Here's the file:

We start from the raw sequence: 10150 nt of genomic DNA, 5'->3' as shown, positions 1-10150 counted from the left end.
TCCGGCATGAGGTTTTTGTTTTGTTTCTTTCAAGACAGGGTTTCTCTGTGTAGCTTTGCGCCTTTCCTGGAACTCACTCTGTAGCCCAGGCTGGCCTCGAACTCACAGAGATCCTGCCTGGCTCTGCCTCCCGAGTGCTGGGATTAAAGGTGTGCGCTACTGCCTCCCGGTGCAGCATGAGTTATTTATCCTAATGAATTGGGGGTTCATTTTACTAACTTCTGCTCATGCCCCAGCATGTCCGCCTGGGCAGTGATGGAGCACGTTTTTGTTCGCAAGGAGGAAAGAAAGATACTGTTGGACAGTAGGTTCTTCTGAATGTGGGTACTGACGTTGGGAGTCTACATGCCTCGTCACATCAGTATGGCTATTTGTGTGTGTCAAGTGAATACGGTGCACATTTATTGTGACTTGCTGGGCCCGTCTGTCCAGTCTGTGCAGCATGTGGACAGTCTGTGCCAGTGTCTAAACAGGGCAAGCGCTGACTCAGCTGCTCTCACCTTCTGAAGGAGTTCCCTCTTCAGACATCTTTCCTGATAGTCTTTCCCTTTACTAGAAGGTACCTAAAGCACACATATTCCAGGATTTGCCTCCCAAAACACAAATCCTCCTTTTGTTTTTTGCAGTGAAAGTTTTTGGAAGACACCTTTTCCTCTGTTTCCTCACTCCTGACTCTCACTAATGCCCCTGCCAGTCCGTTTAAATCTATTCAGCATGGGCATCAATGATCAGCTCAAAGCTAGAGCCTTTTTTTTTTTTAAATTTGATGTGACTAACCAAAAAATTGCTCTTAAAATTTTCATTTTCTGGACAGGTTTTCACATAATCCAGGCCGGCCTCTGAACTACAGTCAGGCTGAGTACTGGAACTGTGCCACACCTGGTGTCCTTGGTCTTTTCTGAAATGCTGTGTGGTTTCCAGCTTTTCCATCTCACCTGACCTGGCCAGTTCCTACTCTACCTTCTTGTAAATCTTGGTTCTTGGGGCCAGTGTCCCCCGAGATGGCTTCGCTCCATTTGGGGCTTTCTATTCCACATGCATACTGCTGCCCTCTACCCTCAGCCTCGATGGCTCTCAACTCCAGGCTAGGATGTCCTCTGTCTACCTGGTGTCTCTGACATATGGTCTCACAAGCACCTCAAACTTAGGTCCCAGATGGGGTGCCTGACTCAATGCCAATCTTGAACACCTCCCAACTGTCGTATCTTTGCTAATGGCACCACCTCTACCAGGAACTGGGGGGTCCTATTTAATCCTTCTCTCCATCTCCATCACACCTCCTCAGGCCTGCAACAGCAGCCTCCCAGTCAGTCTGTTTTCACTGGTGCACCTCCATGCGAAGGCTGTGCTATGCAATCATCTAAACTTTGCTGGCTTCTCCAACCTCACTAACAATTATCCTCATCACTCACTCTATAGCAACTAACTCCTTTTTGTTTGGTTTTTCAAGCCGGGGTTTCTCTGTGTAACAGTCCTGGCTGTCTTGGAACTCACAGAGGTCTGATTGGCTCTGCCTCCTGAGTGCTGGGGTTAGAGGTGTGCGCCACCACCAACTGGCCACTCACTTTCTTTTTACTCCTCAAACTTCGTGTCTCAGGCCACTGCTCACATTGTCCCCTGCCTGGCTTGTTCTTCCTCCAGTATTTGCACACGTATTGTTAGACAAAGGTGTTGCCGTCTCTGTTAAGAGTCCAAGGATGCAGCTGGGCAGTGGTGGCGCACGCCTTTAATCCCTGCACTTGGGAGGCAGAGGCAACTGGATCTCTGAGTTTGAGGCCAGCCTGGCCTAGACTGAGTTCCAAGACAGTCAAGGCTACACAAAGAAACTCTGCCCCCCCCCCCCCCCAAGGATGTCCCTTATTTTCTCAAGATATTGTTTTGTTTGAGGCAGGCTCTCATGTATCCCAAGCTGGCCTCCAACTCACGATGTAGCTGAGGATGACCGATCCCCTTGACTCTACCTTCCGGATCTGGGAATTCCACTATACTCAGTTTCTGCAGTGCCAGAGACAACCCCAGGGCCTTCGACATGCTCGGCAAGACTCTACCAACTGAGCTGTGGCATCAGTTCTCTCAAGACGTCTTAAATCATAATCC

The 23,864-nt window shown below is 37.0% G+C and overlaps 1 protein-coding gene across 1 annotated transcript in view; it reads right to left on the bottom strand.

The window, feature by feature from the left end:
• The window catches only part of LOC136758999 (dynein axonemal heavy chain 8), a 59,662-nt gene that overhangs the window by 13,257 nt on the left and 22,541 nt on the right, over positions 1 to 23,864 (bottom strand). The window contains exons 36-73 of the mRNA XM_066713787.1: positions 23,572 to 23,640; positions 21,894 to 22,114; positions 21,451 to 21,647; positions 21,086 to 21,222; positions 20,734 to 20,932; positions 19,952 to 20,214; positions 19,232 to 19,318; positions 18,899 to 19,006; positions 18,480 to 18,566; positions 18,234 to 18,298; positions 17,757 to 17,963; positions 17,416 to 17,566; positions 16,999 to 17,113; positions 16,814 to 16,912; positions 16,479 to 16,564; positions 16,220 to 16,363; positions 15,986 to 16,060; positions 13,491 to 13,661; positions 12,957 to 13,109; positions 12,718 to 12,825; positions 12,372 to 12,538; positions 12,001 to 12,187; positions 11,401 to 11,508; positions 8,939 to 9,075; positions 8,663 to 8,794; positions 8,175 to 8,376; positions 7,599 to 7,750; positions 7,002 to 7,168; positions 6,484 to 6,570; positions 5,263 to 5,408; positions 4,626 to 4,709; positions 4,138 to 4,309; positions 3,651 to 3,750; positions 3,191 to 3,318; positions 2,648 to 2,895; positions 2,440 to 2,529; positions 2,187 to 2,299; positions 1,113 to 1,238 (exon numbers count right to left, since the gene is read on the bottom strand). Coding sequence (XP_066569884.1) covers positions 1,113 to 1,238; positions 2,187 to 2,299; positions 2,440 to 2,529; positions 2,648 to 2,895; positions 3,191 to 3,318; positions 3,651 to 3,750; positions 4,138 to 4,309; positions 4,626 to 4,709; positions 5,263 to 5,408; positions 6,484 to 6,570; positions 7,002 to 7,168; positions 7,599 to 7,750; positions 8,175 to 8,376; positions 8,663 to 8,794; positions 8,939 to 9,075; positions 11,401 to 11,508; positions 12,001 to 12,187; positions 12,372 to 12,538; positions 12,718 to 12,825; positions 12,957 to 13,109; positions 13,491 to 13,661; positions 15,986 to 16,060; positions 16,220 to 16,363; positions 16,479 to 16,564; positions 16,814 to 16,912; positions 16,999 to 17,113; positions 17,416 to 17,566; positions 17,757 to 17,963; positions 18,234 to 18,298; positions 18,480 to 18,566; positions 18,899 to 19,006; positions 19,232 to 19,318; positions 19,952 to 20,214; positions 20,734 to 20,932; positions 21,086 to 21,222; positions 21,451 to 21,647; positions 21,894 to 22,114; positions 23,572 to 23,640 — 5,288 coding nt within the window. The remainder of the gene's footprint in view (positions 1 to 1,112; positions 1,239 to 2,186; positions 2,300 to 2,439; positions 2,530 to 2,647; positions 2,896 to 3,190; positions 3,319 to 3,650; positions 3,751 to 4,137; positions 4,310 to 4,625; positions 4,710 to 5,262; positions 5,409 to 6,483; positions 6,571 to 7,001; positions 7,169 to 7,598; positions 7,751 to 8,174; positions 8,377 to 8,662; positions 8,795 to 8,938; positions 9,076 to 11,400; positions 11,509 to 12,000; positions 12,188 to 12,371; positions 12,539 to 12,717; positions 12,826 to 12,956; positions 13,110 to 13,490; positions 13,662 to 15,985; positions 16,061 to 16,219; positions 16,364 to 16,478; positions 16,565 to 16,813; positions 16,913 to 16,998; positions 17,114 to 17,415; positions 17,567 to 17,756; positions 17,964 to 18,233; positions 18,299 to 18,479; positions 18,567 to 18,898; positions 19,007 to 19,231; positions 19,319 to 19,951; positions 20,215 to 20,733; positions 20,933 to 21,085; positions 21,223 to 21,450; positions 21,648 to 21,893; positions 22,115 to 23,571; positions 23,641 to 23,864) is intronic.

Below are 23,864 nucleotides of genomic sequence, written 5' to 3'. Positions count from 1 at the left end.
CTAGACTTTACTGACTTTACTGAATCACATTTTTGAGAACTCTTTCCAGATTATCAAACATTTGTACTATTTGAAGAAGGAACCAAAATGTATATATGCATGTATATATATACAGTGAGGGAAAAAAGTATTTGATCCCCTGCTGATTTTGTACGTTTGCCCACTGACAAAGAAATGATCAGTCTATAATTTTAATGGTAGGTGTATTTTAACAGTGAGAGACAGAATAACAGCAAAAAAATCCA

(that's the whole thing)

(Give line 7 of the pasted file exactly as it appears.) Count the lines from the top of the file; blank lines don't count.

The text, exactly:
CTAGACTTTACTGACTTTACTGAATCACATTTTTGAGAACTCTTTCCAGATTATCAAACATTTGTACTATTTGAAGAAGGAACCAAAATGTATATATGCATGTATATATATACAGTGAGGGAAAAAAGTATTTGATCCCCTGCTGATTTTGTACGTTTGCCCACTGACAAAGAAATGATCAGTCTATAATTTTAATGGTAGGTGTATTTTAACAGTGAGAGACAGAATAACAGCAAAAAAATCCA